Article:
Is Your Name in the Obituaries Today?

Thursday, May 8, 2014

How do you start your day?   I start mine with my morning "routine"....put my pod in my Keurig, while the coffee brews I take my pills (reminder that I'm not a youngster anymore), then I take my coffee to my computer desk where I spend 30-60 minutes sipping coffee and catching up online. sounds blissful and luxurious and it is.  I'm fortunate enough to be retired and to be able to have these leisurely mornings. I'm sure you all have your own "routine", us humans are creatures of habit.

Part of that daily routine involves reading the obituaries.  Ok...So I know that may sound morbid to some of you.   Of the entire paper why read the obituaries?   Well much of my working days were spent in medical offices, one in a Podiatry office where a good percentage of the patients were over 70.  My last job I served as a Service Coordinator in a low-income senior apartment complex where all my clients were over 55 and at least 80% were 70-96.  These clients weren't just clients, they were my friends and my surrogate grandmas.  It is pretty obvious that when your world is surrounded by folks who are on the further end of their life spectrum, it is to be expected that you might "lose" them.  So, at some point in my past I began my daily scan of the obituaries where, on occasion, I'd see the name or face of someone I knew.   On occasion I would see the face of someone I'd never expect to find among the obituaries but in life two things are certain and death is one of them.

Today when I was reading my morning paper, I reached the end of the list of those who had passed and it occurred to me that "not seeing" the name of someone I knew was a good thing.  Now I know you're all saying, "Well, duh, it took you all this time to figure that out?"   No, I've always hoped I wouldn't see a name I knew, but today I actually stopped and pondered it.   Each day that I read the obituaries, whether that be 7 days in a row or 60 days in a row, that I don't recognize a person in this means that I am blessed to not have lost someone I've had the privilege of knowing.   It means that my "routine" of reading the obituaries is not a waste when I don't see anyone I know - it means that I have scored a victory in not having to say goodbye to a friend or colleague.  Not seeing a name I recognize means I have something to be grateful for instead of feeling I just wasted 3 minutes of my day with no payback.  The opposite is true, those three minutes spent not finding anyone were the ultimate payback!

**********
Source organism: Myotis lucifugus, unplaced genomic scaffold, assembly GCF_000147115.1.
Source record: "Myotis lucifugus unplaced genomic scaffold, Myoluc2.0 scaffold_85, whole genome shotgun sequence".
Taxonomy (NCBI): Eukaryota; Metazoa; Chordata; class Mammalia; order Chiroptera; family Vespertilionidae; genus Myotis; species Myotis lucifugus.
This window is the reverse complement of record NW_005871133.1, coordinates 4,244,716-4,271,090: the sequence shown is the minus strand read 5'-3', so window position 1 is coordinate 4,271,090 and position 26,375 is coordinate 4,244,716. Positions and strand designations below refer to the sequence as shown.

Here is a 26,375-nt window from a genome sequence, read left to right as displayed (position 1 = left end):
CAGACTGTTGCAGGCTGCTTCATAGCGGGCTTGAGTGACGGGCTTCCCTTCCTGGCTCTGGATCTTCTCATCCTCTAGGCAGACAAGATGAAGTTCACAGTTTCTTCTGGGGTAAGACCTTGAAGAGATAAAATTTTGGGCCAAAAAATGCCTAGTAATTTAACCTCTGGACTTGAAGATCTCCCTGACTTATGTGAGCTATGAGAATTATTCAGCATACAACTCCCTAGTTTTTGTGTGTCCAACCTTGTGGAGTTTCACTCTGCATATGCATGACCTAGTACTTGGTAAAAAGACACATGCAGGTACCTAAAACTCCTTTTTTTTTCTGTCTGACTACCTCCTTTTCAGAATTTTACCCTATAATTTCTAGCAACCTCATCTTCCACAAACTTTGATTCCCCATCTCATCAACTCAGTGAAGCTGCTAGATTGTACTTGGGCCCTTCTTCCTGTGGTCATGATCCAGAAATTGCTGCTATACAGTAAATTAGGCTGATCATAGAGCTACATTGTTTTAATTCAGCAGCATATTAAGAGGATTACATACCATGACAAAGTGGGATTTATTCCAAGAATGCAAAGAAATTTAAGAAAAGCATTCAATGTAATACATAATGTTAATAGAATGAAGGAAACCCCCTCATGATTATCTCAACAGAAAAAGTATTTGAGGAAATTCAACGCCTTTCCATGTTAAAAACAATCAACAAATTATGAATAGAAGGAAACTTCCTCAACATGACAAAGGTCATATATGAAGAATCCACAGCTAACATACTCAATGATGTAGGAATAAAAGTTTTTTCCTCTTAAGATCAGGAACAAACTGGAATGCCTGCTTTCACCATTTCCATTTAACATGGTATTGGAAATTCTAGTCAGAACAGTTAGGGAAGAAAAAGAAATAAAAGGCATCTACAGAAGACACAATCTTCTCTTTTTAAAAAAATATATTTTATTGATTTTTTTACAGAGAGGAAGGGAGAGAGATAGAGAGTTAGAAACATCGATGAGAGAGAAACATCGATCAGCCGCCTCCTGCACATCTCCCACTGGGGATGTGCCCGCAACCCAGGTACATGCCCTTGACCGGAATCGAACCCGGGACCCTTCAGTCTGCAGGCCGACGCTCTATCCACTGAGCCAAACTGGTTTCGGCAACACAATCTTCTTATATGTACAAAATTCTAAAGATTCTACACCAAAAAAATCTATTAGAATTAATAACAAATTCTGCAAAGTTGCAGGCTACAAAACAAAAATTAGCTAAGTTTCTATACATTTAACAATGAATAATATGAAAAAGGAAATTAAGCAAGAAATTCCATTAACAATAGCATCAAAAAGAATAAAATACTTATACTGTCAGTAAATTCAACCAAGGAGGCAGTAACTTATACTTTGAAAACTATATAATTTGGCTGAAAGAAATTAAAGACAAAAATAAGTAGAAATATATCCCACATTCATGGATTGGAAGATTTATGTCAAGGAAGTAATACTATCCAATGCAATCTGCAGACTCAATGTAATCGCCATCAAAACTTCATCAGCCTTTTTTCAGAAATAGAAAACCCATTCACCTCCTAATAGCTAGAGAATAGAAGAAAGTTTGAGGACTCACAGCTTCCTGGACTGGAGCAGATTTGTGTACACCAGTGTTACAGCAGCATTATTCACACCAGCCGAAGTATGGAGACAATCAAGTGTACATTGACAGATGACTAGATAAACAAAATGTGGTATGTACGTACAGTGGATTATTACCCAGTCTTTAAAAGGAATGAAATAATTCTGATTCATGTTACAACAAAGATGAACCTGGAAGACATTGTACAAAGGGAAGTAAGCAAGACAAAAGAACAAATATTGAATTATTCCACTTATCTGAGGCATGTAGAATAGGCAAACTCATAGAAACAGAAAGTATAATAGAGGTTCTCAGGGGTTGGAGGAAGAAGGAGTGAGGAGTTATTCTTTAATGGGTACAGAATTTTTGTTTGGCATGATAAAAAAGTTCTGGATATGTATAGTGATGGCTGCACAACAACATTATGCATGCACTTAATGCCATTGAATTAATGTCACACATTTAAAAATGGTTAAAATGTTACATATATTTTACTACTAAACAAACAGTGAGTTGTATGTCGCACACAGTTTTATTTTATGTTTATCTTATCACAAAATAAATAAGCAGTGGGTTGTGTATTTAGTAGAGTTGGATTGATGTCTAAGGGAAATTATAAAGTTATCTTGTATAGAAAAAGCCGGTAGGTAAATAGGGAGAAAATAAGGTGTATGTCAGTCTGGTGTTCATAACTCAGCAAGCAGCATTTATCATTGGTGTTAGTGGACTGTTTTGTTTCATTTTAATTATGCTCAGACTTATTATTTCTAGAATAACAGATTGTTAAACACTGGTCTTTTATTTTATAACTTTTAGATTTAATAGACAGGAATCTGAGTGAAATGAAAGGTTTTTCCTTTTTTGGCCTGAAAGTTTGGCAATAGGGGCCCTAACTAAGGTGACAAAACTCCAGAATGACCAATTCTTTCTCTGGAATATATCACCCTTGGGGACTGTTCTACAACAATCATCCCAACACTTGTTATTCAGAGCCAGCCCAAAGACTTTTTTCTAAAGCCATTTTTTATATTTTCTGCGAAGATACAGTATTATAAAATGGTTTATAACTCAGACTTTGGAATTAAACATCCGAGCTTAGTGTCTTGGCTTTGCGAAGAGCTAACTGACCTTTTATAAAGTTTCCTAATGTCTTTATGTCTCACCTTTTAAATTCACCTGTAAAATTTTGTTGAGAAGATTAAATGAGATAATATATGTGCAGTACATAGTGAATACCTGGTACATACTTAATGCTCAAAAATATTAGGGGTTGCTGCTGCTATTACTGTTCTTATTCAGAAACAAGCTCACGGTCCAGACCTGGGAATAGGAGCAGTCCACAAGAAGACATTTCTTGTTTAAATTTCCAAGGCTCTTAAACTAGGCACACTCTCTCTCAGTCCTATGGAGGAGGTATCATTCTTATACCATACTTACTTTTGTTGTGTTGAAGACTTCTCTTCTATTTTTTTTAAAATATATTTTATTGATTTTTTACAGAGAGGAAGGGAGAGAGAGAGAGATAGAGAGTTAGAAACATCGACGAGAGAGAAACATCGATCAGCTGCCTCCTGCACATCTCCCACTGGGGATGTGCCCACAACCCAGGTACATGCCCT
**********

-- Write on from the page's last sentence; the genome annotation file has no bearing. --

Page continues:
Life is how we look at it.  Sometimes we fail to recognize that.   Sometimes we are so busy buzzing through life, we don't stop to see the obvious.  We read the obituaries and move along to the local news without stopping to be grateful for this monumental but often unrecognizable blessing.

I encourage you today to take a moment to read the obituaries in your local newspaper - either online or in print.  If you don't know anyone listed....stop and be grateful and realize it could easily have gone the other way.   Life is a gift.  Today is the only day we are sure we have, so make the most of it.

Thank you for allowing me to share by photos and thoughts with you!  And Have a Great Day!!!


  1. Years ago, I signed up with and entered a number of cities near my childhood NY home (Sherrill, Vernon, Verona, Oneida, Rome, etc) where I wished to monitor obituaries. Daily (if there are any) I receive an email with each obituary. Being so far away from my upstate NY home and so very many people who touched my life in numerous ways (teachers, friends, co-workers, etc), it is my way of acknowledging the value of one's life that has passed. At the very least, I am able to send a card or message to the loved ones left behind. I know what you mean about breathing a sigh of relief to not know any of those with an obituary, but it is still sad to see anyone on the list - particularly if that person is young. Tuesday I saw the name of a person that my dad used to talk about. Turns out the person was the grandson of my dad's friend. He has relatives in upstate NY and he passed away in Las Vegas at the tender young age of 31 while saving the life of a stranger being robbed. That fact alone enriched me and made me ponder my value and what I can do better with my life. The older I get the more nostalgic and mortal I feel. This practice is not morbid, it is respectful and sympathetic. Thank you for posting.

  2. Thank you for sharing Sharon and for your understanding.


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